I recently stained and then applied poly to several small end-tables. I
allowed the stain to dry for about 24 hours and then applied several
coats of poly. I allowed several days to do the poly. All were oil based
not water based.
I allowed several days in the garage to cure. I can't seem to get rid of
the fumes that are coming off the tables. What have I done wrong? I have
had to put them out on the porch under a fan to try and hurry the cure
along. They are not tacky and seem to be dry to the touch. Help!! Chuck
Thanks for the info. I'm in south Florida and the temp has been a bit
cool lately but in the house it has been dry and between 70 and 75. I
will just have to wait, I guess. I thjought maybe the poly was old or
something. Would it help to buy some new poly and give it a very light
coat if the original poly was "spoiled"?
I personally wouldn't. Give it time, reasonable temperatures, and low
humidity conditions. If the original poly is not completely cured,
the new coat could cause 're-melting' - ending up in a blobby mess.
When it completely cures, the smell will go away. What you are
probably smelling is the volatiles in the varnish evaporating.
I have used old poly that is years old, and have had no problems.
This is my opinion, others may differ.
Just finished a project in the garage - warm when applied but cold at
night. A week after the last coat - brought it inside - poly fumes !!!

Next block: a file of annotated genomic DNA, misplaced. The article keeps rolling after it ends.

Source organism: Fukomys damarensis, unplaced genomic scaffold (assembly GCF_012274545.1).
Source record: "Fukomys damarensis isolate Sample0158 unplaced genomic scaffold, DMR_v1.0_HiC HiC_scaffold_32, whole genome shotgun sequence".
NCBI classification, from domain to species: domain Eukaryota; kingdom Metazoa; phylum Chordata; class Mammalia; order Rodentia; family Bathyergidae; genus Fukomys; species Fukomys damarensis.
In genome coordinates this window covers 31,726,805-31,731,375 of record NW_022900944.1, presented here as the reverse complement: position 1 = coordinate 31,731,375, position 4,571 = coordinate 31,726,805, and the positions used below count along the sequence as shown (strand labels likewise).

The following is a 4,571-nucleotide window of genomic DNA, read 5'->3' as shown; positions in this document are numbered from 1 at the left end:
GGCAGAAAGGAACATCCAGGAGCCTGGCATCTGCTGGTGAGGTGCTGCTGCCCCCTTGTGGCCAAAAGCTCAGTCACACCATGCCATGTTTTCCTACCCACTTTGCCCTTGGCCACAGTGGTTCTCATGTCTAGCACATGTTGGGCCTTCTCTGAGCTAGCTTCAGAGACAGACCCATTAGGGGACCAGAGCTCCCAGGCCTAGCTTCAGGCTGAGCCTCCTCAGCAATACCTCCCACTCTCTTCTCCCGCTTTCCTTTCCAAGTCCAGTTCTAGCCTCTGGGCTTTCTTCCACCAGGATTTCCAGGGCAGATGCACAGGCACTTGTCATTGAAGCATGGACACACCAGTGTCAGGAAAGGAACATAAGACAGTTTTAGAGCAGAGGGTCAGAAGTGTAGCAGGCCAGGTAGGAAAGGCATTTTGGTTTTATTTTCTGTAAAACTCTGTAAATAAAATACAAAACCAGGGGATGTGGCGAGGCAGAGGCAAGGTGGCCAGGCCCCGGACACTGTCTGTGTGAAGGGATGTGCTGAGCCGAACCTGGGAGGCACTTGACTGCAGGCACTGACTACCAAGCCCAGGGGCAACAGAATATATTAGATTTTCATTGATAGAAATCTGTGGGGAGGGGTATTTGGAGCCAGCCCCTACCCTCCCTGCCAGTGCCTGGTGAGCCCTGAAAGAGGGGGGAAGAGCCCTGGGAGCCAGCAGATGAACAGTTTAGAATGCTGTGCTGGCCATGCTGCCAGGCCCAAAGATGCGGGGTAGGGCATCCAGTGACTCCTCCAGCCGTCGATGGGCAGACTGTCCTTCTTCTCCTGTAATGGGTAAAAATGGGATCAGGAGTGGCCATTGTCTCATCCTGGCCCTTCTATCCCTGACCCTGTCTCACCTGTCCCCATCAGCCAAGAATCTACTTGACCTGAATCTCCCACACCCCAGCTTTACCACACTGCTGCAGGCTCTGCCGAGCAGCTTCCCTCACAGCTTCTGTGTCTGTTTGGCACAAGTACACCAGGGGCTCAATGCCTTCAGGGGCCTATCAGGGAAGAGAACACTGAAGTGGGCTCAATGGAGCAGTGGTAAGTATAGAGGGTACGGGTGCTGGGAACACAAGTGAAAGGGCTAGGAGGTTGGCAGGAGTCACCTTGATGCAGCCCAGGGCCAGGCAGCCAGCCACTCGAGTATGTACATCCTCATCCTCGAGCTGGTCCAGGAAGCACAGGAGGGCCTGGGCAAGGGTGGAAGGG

After 24 hours in 72DegF room - smell is virtually gone - Poly needs
warmth and low humidity to cure properly.
Chuck B. wrote:
All finishing materials are a liquid with solids carried in it, the liquid
is called a vehicle.
When you apply it the solids stay where you put them and become solid as the
The majority evaporates fairly quickly, that is when you may call it dry,
some are trapped in place and take time for them to come thru and evaporate,
this is called the curing time and can vary with the type of material you
are using and the weather condition, ie: Temp,Humidity, Dew Point and
Its as Simple as that, so while curing you have the vehicle slowly
evaporating and thus the odor
Reactive finishes like varnish, cure by reacting with oxygen in the air.
This occurs during the evaporation process and after. Once all the solvent
has evaporated, the curing process may not be over. If coats are to thick
the outer layer of the varnish will 'skin over' and prevent oxygen from
penetrating to finish the curing process. The solvent may have already
evaporated. Thus, if the varnish is to thick the layers will continue to
cure even after all of the solvent has evaporated. This differs from
shellac that does not react with oxygen. Once the solvent evaporates in
shellac, that's it, its done.
"this is called the curing time"
The curing time is how long it takes for OXYGEN to penetrate, not how long
it takes the solvent to evaporate. (reactive finishes, like varnish)
I guess this was my point. :)
I screwed up. Usually I'm very patient with finishing.
The weather was suppose to turn cold and nasty so I was in a hurry with
the computer desk top. I slathered urethane on the MDF. It was on the
deck in the direct sun so when it felt 'dry enough' I slathered on
Damned thing stunk for weeks, took much longer than that to harden.
Never again will I count on heat to cure/ dry/ harden anything except
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